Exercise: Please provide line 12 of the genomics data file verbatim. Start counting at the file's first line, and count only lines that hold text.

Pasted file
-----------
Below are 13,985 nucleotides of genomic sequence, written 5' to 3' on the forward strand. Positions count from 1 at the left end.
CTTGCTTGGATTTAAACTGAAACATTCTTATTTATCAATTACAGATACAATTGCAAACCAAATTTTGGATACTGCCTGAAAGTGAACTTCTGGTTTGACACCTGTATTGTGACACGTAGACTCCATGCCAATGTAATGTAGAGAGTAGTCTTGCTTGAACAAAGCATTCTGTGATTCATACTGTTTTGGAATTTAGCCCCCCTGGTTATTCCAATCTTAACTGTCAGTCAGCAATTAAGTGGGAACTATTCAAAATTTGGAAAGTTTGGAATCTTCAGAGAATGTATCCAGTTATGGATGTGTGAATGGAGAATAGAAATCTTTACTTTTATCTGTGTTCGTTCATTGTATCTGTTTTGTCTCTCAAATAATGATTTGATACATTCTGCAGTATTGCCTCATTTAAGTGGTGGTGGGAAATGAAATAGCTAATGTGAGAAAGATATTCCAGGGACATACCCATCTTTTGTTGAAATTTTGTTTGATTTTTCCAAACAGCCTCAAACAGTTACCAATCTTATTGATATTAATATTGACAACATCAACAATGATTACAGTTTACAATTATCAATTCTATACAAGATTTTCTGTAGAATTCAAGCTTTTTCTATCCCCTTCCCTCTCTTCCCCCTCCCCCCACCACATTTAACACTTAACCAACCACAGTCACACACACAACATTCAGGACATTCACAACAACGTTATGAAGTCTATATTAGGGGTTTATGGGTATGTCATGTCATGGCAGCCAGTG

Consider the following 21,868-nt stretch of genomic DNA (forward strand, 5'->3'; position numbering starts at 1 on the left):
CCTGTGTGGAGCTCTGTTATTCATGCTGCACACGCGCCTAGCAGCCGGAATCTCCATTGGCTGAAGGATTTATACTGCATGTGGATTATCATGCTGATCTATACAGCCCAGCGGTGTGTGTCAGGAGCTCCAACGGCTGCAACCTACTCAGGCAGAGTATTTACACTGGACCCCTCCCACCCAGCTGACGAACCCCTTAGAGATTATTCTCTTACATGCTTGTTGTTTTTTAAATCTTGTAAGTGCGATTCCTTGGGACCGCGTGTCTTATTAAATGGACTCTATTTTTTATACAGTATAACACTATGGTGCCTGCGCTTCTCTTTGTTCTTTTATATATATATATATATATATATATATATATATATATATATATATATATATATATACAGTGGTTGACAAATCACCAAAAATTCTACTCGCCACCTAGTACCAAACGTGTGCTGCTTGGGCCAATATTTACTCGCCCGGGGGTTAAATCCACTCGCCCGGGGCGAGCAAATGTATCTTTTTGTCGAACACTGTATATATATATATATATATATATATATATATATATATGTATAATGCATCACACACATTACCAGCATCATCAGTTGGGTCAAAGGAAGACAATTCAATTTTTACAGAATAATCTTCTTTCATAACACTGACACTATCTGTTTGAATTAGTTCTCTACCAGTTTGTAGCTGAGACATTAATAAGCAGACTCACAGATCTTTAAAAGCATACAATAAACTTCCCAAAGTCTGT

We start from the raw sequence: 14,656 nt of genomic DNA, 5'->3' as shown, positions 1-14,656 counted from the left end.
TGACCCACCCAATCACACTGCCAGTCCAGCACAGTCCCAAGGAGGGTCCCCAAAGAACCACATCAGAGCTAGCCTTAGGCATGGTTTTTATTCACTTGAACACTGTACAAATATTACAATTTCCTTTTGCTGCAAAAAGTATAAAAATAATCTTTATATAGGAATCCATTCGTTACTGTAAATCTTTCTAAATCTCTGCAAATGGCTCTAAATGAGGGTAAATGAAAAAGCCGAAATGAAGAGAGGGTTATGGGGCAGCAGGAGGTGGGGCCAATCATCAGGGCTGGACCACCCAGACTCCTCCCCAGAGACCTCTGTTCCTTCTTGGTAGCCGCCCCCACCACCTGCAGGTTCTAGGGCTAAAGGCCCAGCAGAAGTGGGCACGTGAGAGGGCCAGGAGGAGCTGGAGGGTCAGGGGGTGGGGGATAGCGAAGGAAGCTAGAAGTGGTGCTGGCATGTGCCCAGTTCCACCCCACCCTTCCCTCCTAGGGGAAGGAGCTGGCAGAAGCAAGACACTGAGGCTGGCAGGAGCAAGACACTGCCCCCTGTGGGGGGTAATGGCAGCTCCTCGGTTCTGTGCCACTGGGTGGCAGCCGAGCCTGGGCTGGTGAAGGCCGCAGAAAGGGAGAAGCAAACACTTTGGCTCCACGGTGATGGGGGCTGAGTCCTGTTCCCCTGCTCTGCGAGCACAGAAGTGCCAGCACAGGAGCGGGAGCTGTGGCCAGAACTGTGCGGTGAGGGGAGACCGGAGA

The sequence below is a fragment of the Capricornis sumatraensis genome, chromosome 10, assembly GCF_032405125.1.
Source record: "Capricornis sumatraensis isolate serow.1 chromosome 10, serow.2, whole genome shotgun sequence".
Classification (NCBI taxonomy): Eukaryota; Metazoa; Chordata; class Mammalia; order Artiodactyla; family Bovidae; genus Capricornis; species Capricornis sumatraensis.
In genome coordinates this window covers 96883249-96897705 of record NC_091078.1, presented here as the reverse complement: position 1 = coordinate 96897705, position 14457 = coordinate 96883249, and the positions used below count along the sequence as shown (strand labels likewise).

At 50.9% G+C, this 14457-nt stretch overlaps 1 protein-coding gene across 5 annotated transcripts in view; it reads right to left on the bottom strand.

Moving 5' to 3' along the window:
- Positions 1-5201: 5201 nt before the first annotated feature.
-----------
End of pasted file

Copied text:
Moving 5' to 3' along the window: